Consumer Credit Law Changes
New Consumer Credit laws in effect for all ADIs
Australia’s new Consumer Credit Laws have come into effect this week across all major banks and credit unions, signalling the commencement of a new era of responsible lending. But will the impact on employees be recognised?
The new National Consumer Credit Protection Package (NCCP) requires lenders to ensure that credit and credit products are not unsuitable for customers, undertaking a more thorough review of the customer’s expenses and capacity to repay and requiring greater disclosure.
By and large the industry has welcomed the new laws recognising the value to consumers and the industry’s reputation of enshrining responsible lending in law and acknowledging the likely benefits arising from some of the fringe and less credible lenders exiting the market as a result.
There are varying reports from some of the bigger banks about what the cost and impact of implementing the changes will be. These range from an assertion by the Commonwealth Bank that the implementation costs have come with a price tag of $40 million, while others, such as ANZ, have suggested a much lower figure.
But what does it mean for members?
Again there are varying reports on what the NCCP impact has been or will be on employees. Stories to date have ranged from there having been no new training or procedures required, to major overhauls in credit policy requiring greater interview and assessment time.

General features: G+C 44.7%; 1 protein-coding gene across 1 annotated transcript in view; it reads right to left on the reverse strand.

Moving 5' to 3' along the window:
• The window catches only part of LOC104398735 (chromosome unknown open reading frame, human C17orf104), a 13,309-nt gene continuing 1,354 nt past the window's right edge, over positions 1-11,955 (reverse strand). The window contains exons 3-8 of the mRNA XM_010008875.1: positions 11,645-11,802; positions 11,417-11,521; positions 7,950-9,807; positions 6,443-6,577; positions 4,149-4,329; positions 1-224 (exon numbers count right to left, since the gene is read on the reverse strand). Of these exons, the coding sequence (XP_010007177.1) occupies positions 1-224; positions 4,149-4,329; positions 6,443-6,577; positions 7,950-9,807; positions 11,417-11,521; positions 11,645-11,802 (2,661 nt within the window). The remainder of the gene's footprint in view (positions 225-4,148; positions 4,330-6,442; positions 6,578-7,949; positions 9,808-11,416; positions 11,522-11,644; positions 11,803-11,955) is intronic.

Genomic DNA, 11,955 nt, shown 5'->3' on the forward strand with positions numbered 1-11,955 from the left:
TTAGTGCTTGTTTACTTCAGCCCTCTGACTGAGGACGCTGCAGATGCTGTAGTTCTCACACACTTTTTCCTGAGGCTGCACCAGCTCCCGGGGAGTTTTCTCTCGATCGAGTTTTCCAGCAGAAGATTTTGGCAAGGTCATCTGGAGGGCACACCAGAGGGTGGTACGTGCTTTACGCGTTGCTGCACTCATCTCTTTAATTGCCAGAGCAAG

Not surprisingly, there have also been reports to FSU about sales targets actually being increased in some banks, something that would seem to run counter to spirit of the law that seeks to put customer’s interests first, not the banks bottom line.
Tell us your story – what, if anything, has changed in your job with the introduction of the new Consumer Credit Laws? Have your targets been adjusted? Have you been provided with training to comply with the new laws? Have your procedures changed? Has your workplace received more staff to cope with the changes?
FSU is supportive of the new laws and has long argued the need for responsible lending to be adopted across the industry. But the changes must take into consideration the need to change management practices entrenched in banks and finance companies that conflict with the broader intent of the new laws.
This includes providing employees with access to genuine training, qualification and accreditation, providing more resources where they are needed and removing conflicted remuneration models, based on sales targets, so heavily ingrained into the provision of credit in our banks and finance companies.
These are the next challenges that FSU will be discussing over coming weeks with government, regulators, employers and, most importantly, you, the members of the union and the people putting the new laws into practice.
There is a growing emphasis by finance industry management on tying remuneration outcomes, even minimum pay adjustments, to sales targets in a community that is swimming in debt and facing rising interest rates.
FSU has launched a Debt Stress campaign to highlight one of the major negatives members have about their jobs, the pressure to meet sales targets.
FSU is highlighting members desire to provide professional services to the community, something that is compromised by management’s persistent demand for sales volumes.
Finance Sector Union - Charter of Responsible Lending - Adopted by NEX
Debt Stress Report (1MB PDF)
Debt Stress Q & A
Debt Stress information flyer & sample letters